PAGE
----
[Ed Note: The following post is part of the TLF Editorial Board Test 2019-20. It has been authored by Sanchit Khandelwal, a second year student of NALSAR University of Law.]
The last decade has been marked by the emergence of technology and innovation driven industries, mainly in the form of start-ups being turned into massive capital infused giant companies in no time because of the peculiar characteristics of this sector. This technology and innovation driven sector, also known as new economy sector needs to play the kind of role what the real estate sector played in first decade of the 21st century, to create employment opportunities like what the real estate sector did when large chunk of population from diseased states abandoned farming and made their way to urban areas in search of work and earn livelihood but at present times when real estate sector has been under severe crisis for a long time, experts see these high technology companies as rescue to the present dismal employment scenario. Contrary to the common notion of technology being inversely proportionally to employment opportunities we now have before us several examples in form of Uber, Ola, Zomato, Paytm, Amazon, Flipkart, Jio, etc. that these tech companies if provided required capital and an environment to sustain and grow can provide good number of employment avenues to semi-skilled and highly skilled labour.
Key features that set these new economy firms apart from traditional or ‘old economy’ are high rate of innovation and rapid innovation changes, increasing returns of scale and network effects. Continuous innovation and low entry and exit barriers, including in the form of regulatory requirements, have enabled the rapid growth of Internet-based businesses. The phenomenon of increasing returns is there because these industries experience higher fixed cost (investment in research and development or creation of a physical or virtual network) and relatively lower marginal costs. The most important of all is the network effect, which occurs when the benefit that a consumer derives from a product or services increases with an increase in the number of other users.
The increase in the presence and importance of these new age companies calls for regulatory measures for their smooth functioning as we have experienced that some technology-driven businesses are prone to the acquisition and abuse of market power by the established financially backed market leaders. Armed with the capital generated by the investors’ desire to load the start-ups up-front and expedite customer acquisition, online start-ups are engaging in a range of practices to facilitate the tipping of the market in their favour. The resulting monopolistic or oligopolistic market structure arising from the entry barriers created on account of network eﬀects, coupled with the exit of eﬃcient competitors from the market, cannot be easily self-corrected by market forces. This should be a matter of concern for competition authorities. I argue that the existing competition law regime in India needs to be fine-tuned for technology-enabled markets with significant network effects, to address the possibility of new kinds of abusive conduct. The Indian Competition regime is an evolving one and has only recently started facing such concerns, therefore the need for some tangible reforms on the part of the Competition Commission of India (CCI). I argue that there are grounds for concerns about the harm to competitive dynamics from these new business strategies, also at the same time what is should be kept in consideration is to avoid intrusive interventions that brings the state into excessive involvement in the world of business.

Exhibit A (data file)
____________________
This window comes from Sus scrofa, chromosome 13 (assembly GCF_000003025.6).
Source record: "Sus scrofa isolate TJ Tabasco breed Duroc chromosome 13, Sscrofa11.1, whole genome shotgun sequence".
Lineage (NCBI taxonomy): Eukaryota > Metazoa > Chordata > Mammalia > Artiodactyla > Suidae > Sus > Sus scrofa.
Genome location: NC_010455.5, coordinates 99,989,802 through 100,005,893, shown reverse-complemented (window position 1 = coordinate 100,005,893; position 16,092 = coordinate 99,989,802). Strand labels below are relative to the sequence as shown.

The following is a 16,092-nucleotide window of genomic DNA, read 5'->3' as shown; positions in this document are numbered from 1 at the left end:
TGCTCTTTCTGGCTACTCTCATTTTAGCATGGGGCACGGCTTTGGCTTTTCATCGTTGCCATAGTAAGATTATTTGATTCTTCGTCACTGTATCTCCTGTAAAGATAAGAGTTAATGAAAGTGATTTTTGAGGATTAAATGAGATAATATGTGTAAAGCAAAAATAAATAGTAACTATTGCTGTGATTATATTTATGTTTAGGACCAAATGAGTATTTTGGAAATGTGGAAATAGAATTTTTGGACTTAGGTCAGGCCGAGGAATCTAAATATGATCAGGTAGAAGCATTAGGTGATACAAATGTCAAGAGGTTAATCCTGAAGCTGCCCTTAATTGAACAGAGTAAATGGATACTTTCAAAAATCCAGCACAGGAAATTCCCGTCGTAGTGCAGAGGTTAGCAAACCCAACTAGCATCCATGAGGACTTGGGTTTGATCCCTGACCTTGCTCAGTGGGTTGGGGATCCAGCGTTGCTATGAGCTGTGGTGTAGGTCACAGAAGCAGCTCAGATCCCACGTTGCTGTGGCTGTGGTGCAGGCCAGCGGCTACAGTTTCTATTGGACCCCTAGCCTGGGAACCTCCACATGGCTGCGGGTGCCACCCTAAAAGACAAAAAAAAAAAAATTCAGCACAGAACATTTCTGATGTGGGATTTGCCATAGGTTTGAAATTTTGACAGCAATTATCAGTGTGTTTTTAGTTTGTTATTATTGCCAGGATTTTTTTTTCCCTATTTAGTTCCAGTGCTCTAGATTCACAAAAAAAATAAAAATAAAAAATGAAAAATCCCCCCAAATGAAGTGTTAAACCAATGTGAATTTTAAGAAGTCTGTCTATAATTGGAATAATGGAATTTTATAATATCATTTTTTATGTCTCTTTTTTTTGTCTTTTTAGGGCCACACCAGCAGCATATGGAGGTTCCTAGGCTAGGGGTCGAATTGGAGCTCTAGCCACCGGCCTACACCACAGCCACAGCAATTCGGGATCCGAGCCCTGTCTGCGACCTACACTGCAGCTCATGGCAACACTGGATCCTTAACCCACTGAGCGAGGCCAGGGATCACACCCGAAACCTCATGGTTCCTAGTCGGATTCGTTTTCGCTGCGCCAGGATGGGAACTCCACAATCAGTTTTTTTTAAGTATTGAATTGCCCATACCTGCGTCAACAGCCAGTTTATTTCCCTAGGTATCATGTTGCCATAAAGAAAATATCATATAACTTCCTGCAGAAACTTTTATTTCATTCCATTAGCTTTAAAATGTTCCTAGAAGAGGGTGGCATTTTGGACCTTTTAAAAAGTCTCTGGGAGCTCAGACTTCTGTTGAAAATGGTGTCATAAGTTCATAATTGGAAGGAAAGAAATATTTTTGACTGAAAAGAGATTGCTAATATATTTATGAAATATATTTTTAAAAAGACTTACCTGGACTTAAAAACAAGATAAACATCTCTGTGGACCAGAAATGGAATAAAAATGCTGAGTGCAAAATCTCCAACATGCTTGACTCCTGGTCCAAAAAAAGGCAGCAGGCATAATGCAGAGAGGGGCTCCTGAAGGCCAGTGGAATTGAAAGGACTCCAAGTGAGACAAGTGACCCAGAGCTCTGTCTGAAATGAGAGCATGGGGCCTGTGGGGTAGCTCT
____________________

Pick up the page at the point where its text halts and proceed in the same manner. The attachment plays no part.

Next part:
Concerned authorities should take into account the distinct economic features of certain high-technology businesses when looking into allegations of anti-competitive practices or conduct by them. An extensive economic analysis of the impact of increasing returns to scale, and network effects, is required for understanding the present and future impact of these practices on competition and consumer interests.